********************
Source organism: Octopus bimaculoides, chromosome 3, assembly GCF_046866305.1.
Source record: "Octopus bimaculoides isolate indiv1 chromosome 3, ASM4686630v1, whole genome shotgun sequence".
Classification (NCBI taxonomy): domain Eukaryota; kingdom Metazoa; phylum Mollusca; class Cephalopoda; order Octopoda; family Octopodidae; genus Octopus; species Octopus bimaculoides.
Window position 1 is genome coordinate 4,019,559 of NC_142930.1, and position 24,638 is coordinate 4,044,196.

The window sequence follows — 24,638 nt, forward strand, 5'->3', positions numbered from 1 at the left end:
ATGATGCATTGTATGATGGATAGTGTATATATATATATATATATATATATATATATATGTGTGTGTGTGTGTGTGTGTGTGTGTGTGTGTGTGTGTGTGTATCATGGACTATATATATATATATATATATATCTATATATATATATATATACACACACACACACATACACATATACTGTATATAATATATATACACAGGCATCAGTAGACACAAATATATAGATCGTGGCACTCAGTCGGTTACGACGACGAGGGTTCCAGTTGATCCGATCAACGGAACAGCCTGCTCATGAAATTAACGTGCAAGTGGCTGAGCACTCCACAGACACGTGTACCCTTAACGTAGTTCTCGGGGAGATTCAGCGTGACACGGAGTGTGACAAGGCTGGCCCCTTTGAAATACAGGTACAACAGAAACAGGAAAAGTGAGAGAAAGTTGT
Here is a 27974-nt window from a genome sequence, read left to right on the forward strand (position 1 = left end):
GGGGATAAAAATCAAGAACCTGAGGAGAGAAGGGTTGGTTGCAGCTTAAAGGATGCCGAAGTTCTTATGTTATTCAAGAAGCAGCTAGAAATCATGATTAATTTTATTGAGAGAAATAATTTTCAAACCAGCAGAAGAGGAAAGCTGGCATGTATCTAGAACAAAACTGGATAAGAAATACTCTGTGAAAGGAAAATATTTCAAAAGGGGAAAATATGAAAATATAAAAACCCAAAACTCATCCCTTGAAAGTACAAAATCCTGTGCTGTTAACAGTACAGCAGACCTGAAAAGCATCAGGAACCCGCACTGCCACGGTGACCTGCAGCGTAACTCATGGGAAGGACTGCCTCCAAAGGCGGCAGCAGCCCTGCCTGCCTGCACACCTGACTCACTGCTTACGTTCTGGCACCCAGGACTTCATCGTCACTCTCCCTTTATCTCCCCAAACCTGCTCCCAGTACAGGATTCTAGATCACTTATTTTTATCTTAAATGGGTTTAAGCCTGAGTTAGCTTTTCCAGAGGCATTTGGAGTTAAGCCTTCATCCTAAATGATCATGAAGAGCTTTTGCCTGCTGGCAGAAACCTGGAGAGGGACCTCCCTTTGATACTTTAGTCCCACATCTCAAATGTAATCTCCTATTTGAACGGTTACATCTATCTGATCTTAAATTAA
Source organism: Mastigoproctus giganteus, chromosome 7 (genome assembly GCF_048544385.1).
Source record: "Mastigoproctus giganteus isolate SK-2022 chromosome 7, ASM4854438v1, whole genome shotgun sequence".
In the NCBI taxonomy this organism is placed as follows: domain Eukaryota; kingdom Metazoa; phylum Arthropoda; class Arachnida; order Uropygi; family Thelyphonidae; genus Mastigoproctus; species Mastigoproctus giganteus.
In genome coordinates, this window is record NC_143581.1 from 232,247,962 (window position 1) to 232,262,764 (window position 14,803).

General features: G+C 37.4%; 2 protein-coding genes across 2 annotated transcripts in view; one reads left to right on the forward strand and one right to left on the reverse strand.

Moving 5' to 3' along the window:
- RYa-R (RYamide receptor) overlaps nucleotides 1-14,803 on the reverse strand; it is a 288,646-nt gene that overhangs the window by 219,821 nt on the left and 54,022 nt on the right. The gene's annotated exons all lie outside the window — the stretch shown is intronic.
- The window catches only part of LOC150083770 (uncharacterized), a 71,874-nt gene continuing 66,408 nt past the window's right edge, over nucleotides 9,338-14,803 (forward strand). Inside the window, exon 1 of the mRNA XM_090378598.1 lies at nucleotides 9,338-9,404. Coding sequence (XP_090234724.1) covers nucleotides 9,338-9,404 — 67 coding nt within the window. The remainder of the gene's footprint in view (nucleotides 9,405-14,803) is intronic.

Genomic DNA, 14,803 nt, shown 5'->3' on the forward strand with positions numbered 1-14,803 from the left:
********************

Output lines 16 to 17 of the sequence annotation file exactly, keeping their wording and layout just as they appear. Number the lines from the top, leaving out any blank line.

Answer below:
- The window catches only part of LOC150083770 (uncharacterized), a 71,874-nt gene continuing 66,408 nt past the window's right edge, over nucleotides 9,338-14,803 (forward strand). Inside the window, exon 1 of the mRNA XM_090378598.1 lies at nucleotides 9,338-9,404. Coding sequence (XP_090234724.1) covers nucleotides 9,338-9,404 — 67 coding nt within the window. The remainder of the gene's footprint in view (nucleotides 9,405-14,803) is intronic.

Genomic DNA, 14,803 nt, shown 5'->3' on the forward strand with positions numbered 1-14,803 from the left: